"But a small percentage is still a substantial amount of money," she added.
The trustees' decision carries more symbolic than financial weight, but it is a major victory for a rapidly growing student-led divestment movement that is now active at roughly 300 universities.
At least 11 small universities have elected to remove fossil-fuel stocks from their endowments, but none approaches Stanford's prestige or national influence. Tuesday's decision seems likely to increase the pressure on other major universities to follow suit.
Among other universities, Harvard has resisted student pressure for divestment, and one student was arrested on Thursday after pro-divestment activists blockaded the entrance to the school's administrative offices. Stanford's trustees acted after Fossil Free Stanford, the campus branch of the movement, petitioned the board to re-evaluate the university's holdings in energy companies, Ms. Lapin said.
Yari Greaney, 20, a Fossil Free Stanford organizer, said the group was "very proud of Stanford taking this leadership position." Nationally, leaders of the divestment movement praised the school for its decision.
As a global institution, Stanford "knows the havoc that climate change creates around our planet," Bill McKibben, the president and co-founder of the environmental group 350.org, said in a statement. "Other forward-looking and internationally minded institutions will follow, I'm sure."
Maura Cowley, the executive director of Energy Action Coalition, an assemblage of groups active on climate change issues, called the decision "a huge, huge victory."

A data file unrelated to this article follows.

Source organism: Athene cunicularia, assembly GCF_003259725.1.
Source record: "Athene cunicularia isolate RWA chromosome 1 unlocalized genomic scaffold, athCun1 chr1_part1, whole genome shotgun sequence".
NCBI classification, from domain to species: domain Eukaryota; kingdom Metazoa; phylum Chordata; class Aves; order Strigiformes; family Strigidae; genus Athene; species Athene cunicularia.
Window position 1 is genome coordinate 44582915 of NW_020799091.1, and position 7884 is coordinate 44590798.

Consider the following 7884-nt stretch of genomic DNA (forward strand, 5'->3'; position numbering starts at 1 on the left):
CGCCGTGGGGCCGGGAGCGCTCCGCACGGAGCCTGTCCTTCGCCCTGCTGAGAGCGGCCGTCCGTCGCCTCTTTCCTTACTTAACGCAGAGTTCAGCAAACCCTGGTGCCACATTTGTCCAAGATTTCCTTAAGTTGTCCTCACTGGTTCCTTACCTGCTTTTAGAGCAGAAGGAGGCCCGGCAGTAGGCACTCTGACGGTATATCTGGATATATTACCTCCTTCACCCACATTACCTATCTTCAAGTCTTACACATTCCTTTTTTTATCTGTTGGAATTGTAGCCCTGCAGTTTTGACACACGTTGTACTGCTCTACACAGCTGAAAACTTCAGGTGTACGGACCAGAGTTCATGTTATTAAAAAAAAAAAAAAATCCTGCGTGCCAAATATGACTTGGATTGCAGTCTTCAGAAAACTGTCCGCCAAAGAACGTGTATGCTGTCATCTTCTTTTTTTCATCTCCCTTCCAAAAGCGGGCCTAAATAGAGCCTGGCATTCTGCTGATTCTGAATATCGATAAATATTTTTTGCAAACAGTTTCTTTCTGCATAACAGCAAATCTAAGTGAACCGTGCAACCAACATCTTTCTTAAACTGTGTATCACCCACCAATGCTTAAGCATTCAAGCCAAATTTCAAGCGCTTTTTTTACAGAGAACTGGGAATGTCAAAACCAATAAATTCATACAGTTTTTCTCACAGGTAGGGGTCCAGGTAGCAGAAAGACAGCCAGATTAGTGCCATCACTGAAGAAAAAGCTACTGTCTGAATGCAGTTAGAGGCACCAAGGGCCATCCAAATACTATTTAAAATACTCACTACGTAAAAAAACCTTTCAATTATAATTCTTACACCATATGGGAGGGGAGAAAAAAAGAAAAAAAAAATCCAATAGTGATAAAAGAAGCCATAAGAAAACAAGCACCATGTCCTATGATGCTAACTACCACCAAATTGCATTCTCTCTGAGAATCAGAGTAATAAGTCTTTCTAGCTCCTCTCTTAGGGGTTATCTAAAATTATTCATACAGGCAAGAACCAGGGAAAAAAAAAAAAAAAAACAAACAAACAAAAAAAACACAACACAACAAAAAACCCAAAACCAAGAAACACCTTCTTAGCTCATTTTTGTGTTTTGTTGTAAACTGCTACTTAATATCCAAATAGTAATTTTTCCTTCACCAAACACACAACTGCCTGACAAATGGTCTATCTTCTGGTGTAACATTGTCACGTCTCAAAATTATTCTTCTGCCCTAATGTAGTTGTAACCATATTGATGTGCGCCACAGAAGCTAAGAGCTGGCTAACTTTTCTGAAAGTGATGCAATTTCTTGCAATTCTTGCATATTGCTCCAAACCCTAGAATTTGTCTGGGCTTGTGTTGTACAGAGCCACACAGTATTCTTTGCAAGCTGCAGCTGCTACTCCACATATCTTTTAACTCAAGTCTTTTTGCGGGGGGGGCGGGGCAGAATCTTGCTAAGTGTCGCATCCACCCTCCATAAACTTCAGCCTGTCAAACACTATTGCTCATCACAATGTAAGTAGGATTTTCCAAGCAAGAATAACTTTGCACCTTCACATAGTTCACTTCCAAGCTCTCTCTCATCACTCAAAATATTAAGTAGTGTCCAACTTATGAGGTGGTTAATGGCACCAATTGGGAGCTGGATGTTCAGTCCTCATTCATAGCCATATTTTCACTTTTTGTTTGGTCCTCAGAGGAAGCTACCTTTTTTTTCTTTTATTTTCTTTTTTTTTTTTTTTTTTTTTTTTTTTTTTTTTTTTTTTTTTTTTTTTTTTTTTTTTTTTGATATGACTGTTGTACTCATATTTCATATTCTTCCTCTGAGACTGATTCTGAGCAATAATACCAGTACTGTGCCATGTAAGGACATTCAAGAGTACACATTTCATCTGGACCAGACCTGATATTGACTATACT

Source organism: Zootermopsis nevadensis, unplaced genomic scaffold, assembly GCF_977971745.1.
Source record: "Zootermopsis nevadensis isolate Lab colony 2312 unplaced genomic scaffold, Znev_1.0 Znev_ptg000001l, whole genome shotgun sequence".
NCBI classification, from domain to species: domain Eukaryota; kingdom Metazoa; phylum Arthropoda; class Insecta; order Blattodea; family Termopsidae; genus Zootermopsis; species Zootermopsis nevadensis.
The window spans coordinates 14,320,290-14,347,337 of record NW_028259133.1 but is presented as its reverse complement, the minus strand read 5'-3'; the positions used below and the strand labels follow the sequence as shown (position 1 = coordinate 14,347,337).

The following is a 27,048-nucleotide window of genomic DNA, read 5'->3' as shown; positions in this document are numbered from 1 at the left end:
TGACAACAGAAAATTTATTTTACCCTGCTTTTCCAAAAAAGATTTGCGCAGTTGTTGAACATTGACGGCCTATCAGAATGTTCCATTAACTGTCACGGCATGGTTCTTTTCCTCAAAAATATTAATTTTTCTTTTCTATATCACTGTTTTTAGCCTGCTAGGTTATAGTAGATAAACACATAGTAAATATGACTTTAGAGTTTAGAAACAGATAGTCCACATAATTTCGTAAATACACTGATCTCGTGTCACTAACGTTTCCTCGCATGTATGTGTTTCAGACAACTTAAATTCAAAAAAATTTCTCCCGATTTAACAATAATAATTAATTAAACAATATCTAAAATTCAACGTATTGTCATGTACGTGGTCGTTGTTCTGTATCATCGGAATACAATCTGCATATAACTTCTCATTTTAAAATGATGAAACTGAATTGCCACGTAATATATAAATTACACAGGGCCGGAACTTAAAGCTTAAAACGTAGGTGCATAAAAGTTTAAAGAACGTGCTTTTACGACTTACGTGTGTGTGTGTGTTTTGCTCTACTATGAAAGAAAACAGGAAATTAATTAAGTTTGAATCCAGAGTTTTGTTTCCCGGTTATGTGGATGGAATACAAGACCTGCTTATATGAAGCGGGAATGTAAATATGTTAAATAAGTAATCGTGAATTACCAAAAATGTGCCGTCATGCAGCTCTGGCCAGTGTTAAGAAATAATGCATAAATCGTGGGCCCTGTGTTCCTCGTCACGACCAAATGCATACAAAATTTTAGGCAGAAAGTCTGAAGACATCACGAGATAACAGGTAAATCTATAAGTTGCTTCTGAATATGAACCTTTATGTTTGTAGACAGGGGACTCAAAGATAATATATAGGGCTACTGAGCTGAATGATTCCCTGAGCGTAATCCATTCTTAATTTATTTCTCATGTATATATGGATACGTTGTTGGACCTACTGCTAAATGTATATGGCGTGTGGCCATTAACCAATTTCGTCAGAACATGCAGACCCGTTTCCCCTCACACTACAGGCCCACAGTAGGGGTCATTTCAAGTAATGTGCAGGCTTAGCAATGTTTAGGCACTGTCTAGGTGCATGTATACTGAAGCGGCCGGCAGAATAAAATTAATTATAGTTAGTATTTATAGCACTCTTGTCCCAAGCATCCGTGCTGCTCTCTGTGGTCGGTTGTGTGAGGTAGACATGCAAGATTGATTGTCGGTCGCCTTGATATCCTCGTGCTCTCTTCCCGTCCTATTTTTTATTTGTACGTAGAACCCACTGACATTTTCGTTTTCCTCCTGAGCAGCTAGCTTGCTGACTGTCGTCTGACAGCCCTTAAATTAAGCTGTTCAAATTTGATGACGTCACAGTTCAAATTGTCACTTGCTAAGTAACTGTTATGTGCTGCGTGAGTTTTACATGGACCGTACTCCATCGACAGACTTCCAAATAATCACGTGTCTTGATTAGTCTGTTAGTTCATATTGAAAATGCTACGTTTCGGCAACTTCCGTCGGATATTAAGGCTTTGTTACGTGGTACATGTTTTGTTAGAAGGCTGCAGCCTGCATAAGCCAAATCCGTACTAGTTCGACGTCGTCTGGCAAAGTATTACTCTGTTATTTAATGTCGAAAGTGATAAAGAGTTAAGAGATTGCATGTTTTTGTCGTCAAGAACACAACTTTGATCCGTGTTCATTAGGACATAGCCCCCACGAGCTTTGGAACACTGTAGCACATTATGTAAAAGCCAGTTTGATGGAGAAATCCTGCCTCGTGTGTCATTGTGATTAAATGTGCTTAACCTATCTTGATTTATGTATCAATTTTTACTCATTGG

"Their decision, coming from such a major university and from such a huge endowment, shows that the coal industry and other fossil fuel industries are quickly becoming relics of the past," she said in an interview.
The trustees began studying divestment after Fossil Free Stanford petitioned them to re-evaluate their holdings of energy companies. An advisory panel that included students, faculty, staff and alumni spent roughly five months studying the issue before recommending that coal stocks be sold, Deborah DeCotis, the chairwoman of the board's special committee on investment responsibility, said in an interview.
Among other deciding factors, Ms. DeCotis said, the panel noted that coal produces the most carbon per British thermal unit of any widely used fossil fuel, that practical alternatives to burning coal are available, and that the university was not dependent on coal or coal-derived products.
Other fossil fuels did not meet some of those criteria, but "this is not the ending point. It's a process," she said. "We're a research institute, and as the technology develops to make other forms of alternative energy sources available, we will continue to review and make decisions about things we should not be invested in. Don't interpret this as a pass on other things."
Ms. Lapin said the school is already asking its investment advisers to review endowment holdings and sell stocks of coal companies. The order covers mutual funds with coal stocks as well as investments in individual companies, she said. ---------------------------------- SIDEBAR PHOTO: The campus of Stanford University in Palo Alto, Calif. The decision by trustees to get rid of stock in coal-mining companies was a victory for a rapidly growing student-led divestment movement. Credit Thor Swift for The New York Times ------------------------------------ A version of this article appears in print on May 7, 2014, on page A15 of the New York edition with the headline: Stanford to Purge $18 Billion Endowment of Coal Stock. ***************************************************